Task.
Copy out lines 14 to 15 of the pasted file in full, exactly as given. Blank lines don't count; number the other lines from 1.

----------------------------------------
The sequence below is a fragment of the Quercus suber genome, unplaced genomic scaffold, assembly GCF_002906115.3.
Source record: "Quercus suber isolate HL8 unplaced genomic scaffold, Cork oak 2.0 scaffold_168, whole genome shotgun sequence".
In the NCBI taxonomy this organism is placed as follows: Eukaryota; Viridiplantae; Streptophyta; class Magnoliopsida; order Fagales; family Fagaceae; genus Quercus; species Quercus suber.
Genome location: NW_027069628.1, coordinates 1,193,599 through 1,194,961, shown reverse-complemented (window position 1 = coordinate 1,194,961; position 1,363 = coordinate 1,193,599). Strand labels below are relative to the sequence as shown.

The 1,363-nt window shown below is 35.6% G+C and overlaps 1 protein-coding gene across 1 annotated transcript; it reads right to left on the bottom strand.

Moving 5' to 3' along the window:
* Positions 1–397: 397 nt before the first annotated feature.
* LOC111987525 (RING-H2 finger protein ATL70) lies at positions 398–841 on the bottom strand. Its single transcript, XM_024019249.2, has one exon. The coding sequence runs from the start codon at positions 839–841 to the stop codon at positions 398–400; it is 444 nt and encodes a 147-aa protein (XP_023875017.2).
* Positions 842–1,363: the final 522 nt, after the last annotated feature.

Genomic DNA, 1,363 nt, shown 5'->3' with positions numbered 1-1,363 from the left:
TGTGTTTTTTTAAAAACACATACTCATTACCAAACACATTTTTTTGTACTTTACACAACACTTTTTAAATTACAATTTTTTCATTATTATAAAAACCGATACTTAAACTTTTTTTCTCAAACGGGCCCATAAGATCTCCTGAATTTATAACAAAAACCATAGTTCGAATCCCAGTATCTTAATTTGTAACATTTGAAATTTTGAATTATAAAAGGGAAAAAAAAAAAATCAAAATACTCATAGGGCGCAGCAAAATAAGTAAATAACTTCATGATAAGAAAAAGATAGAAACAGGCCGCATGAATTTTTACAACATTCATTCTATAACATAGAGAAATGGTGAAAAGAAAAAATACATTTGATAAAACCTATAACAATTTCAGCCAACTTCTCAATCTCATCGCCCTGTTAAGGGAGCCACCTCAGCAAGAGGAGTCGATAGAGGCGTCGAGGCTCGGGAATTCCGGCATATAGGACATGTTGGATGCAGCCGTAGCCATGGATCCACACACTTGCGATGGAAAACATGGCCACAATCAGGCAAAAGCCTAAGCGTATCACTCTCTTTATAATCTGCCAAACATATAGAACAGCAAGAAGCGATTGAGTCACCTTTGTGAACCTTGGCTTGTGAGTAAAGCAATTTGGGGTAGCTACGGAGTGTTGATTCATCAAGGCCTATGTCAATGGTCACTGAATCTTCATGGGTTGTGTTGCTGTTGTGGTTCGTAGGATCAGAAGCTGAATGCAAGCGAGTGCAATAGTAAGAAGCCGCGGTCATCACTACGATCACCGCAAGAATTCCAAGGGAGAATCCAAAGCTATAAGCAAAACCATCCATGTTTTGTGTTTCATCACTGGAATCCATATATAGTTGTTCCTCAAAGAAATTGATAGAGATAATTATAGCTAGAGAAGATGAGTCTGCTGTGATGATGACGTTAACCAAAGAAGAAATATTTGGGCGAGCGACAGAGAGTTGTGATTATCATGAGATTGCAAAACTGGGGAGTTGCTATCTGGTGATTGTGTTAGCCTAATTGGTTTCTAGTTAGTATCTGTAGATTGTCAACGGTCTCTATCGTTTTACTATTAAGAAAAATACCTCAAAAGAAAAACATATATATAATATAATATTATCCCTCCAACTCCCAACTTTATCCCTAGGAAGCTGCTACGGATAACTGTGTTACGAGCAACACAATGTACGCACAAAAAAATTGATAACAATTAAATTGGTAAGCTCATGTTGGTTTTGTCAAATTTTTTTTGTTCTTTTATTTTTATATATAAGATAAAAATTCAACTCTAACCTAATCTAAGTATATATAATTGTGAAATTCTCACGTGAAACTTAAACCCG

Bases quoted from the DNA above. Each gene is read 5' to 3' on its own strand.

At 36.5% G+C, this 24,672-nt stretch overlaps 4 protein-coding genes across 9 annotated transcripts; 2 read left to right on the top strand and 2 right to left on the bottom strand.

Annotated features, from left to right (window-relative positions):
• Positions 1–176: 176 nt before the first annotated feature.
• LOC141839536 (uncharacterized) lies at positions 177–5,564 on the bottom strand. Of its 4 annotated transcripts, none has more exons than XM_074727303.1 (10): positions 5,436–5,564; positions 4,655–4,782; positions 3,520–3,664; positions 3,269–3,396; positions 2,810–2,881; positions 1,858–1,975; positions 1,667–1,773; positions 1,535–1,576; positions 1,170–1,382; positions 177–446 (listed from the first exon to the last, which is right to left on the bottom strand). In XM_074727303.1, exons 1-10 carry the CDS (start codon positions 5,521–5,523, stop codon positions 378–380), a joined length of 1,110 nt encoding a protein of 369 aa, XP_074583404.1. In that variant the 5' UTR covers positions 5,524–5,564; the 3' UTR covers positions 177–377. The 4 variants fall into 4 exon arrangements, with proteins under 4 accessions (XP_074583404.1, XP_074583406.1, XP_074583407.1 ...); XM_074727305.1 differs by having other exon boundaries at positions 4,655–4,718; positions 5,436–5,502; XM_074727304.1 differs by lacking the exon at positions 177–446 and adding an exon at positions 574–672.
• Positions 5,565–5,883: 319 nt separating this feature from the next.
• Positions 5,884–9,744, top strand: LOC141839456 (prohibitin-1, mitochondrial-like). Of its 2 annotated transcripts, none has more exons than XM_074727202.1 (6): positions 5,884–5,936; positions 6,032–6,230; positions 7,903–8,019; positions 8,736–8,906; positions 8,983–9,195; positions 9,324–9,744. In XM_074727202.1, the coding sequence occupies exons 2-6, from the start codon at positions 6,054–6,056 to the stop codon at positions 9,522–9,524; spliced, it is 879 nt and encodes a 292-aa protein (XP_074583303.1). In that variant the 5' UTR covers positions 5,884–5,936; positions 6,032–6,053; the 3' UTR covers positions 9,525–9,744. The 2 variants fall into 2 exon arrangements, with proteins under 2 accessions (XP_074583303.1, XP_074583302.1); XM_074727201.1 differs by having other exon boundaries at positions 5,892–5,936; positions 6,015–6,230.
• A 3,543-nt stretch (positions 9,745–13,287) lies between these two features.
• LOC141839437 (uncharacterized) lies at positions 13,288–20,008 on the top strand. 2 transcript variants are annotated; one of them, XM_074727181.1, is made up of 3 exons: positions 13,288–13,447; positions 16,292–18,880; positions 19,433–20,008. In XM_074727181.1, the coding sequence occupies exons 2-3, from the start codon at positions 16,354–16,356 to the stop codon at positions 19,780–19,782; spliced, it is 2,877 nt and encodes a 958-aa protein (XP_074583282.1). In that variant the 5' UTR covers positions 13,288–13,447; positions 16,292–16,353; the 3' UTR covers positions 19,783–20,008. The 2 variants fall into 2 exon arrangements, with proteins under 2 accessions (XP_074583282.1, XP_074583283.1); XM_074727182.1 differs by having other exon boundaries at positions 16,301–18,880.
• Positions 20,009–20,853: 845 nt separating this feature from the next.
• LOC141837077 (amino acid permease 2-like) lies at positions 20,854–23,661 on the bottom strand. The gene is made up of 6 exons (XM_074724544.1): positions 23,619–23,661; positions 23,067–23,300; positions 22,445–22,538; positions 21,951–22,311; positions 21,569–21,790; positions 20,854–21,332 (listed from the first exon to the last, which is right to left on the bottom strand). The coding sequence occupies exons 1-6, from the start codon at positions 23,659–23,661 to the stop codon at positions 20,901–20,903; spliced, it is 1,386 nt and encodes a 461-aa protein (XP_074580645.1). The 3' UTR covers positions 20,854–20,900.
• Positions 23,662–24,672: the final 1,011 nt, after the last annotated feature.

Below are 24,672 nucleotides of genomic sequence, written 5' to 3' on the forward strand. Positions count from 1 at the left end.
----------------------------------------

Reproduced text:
Annotated features, from left to right (window-relative positions):
• Positions 1–176: 176 nt before the first annotated feature.